Learning from the Dutch contribution to basic education

14 March 2012
A decade of successes, but challenges remain still high


Marjan Kroon du ministère néerlandais des Affaires étrangères lors du débat stratégique

On 8 March 2012, IIEP organized a Strategic seminar focusing on the Dutch contribution (1999-2009) to the development of basic education within 18 partner countries.

Phil Compernolle, of the Netherlands Ministry of Foreign Affairs, explained that a policy review (undertaken by the Ministry in 2008) was able to demonstrate major achievements in the partner countries, in particular in terms of provision of access. The review also emphasized the improvements that still need to be addressed in terms of quality and equity. In particular, it stressed the need to find ways to reach the many children who are still out of school.

To illustrate these conclusions, Patrick Mangenda Lufunda, a senior planning officer and current IIEP trainee from Zambia, presented the findings of the review concerning Zambia, a major partner country of the Netherlands. Both the Government of Zambia and major donors have made basic education a priority since 2000, and enrolments in Zambian basic education have increased from 1.7 to 3.5 million pupils in 2010. Examination results and pupil performance tests, however, show that learning achievement remains low, probably due to the fact that the system has been accommodating many more children from disadvantaged backgrounds who need stronger support. The support to basic education in Zambia was thus considered to be “unfinished business” in the Dutch evaluation, as well as by the speaker.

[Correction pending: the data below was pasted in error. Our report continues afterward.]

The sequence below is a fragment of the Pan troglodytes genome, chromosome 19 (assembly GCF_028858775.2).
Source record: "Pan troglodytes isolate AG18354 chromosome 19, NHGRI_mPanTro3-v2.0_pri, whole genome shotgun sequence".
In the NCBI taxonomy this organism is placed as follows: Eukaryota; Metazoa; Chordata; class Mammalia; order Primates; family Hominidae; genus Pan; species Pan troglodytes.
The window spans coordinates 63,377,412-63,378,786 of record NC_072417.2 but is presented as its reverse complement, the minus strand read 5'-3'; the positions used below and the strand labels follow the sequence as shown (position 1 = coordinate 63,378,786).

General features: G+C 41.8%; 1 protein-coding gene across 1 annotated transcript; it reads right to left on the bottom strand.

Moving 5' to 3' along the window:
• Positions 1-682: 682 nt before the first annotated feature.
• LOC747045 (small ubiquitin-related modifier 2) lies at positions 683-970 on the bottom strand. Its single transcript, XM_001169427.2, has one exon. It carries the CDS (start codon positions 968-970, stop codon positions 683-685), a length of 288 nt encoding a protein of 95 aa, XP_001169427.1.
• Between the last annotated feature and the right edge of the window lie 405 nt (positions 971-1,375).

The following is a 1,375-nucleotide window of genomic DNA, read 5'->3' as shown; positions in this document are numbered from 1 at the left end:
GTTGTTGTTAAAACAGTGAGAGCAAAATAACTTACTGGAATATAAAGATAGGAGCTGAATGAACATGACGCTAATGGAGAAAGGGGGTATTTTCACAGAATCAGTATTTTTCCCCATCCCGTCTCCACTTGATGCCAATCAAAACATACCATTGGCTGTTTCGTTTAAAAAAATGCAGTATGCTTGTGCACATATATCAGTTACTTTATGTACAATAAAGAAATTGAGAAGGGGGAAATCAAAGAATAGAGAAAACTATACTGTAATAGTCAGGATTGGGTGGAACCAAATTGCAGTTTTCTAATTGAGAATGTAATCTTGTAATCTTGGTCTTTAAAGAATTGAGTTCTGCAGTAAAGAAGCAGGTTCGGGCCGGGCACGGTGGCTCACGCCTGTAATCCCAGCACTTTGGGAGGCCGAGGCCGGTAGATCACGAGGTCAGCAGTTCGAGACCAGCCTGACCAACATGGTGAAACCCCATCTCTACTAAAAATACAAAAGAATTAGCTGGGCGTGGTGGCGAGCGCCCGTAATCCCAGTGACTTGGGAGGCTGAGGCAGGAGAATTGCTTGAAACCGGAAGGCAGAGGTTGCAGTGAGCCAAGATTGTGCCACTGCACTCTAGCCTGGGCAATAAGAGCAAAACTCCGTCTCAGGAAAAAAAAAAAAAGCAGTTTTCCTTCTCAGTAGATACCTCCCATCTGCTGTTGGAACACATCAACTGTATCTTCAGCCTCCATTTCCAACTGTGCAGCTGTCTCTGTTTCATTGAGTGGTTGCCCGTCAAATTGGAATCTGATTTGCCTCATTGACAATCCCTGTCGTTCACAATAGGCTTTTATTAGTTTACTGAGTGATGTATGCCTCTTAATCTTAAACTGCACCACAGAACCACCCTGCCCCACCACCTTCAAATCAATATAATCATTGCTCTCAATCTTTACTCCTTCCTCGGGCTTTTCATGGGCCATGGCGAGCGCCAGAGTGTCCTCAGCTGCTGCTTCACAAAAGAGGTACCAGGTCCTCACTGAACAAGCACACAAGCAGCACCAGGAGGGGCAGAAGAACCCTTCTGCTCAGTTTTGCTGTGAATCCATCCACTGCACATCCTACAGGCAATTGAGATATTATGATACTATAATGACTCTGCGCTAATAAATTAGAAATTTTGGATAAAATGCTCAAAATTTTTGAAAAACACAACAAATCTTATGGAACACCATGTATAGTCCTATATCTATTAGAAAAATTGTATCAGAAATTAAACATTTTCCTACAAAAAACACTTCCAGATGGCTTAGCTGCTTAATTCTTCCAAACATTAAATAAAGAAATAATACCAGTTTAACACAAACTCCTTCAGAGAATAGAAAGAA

But who will be able to help countries like Zambia meet their goals remains an open question needing to be addressed. Indeed, Marjan Kroon, basic education expert at the Dutch Ministry of Foreign Affairs, announced during the debate that basic education has now ceased to be the top priority of the Dutch development cooperation, and that funding for it has already been cut back considerably. Funding to education will now need to be justified, she explained, within the context of the new priorities of the Dutch development cooperation – education and peace building, food security, sanitation and water and sexual and reproductive health and rights. 

The lively discussion following the presentations focused on how the development of education systems necessitates long-term vision and support, and the danger that the sustainability of some major achievements may be compromised in the present context of an emerging “donor fatigue” to education.


Overview of the Dutch contribution

In the period 1999–2009, the Netherlands contributed more than €3.5 billion to basic education, becoming the world’s fourth-largest donor in the sector. The bulk of funding went to education in partner countries, but a substantial amount was also channelled through multilateral agencies, such as the Global Partnership for Education (GPE, formerly the Fast Track Initiative) and UNICEF’s Education in Emergencies Post-Crisis Transition Program. In order to reach out more directly to the local levels, NGOs and educational institutions were supported as well. In its partner countries, the Netherlands favoured the sectoral approach to education, and its support thus aimed to be aligned with the principles of donor harmonization and coordination as established in the Paris Declaration on Aid Effectiveness.